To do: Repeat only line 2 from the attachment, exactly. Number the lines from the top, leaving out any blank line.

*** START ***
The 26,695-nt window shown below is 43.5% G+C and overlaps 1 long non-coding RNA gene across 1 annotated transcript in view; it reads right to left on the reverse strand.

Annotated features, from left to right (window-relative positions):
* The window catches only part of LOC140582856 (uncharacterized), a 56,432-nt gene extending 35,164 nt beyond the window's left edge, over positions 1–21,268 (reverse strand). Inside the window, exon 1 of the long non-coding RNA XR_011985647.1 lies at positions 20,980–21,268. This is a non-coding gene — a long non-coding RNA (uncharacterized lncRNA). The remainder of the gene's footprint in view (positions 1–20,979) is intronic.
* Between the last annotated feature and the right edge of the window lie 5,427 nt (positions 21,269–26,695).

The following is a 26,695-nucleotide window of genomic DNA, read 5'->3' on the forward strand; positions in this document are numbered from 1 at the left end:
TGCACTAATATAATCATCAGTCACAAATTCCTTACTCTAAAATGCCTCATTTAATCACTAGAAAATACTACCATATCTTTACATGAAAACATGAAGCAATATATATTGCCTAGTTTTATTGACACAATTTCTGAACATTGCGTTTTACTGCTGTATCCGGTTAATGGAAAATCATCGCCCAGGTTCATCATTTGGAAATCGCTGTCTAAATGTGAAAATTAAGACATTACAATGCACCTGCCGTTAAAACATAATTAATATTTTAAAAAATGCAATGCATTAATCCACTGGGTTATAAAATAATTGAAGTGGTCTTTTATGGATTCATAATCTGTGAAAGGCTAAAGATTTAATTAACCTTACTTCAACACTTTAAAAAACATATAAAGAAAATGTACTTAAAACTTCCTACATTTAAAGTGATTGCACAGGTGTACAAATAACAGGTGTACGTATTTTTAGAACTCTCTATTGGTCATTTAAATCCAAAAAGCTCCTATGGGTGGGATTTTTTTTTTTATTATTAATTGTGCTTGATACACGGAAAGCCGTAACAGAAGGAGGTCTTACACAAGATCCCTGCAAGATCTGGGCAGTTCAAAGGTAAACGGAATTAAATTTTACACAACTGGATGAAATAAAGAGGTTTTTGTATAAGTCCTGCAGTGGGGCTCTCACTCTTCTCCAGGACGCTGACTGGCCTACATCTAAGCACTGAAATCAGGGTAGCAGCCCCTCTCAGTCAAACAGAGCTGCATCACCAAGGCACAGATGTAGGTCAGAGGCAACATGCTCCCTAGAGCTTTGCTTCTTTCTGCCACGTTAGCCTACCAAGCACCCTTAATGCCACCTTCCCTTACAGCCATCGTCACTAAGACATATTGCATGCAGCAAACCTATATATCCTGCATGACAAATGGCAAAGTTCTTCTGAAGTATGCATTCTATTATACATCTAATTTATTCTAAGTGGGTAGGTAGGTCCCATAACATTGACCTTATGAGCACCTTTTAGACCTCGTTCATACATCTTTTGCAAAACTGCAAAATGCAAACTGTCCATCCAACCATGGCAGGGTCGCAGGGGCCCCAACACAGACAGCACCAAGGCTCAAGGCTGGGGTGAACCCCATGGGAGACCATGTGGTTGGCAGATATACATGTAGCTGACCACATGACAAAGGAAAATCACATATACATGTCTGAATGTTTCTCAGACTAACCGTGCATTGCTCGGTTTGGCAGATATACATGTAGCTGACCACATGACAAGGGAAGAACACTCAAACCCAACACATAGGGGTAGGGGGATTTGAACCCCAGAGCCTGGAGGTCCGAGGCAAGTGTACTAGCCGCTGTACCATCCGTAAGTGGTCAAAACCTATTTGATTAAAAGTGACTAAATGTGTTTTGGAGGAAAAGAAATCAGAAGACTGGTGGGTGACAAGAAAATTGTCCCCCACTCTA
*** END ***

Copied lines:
Annotated features, from left to right (window-relative positions):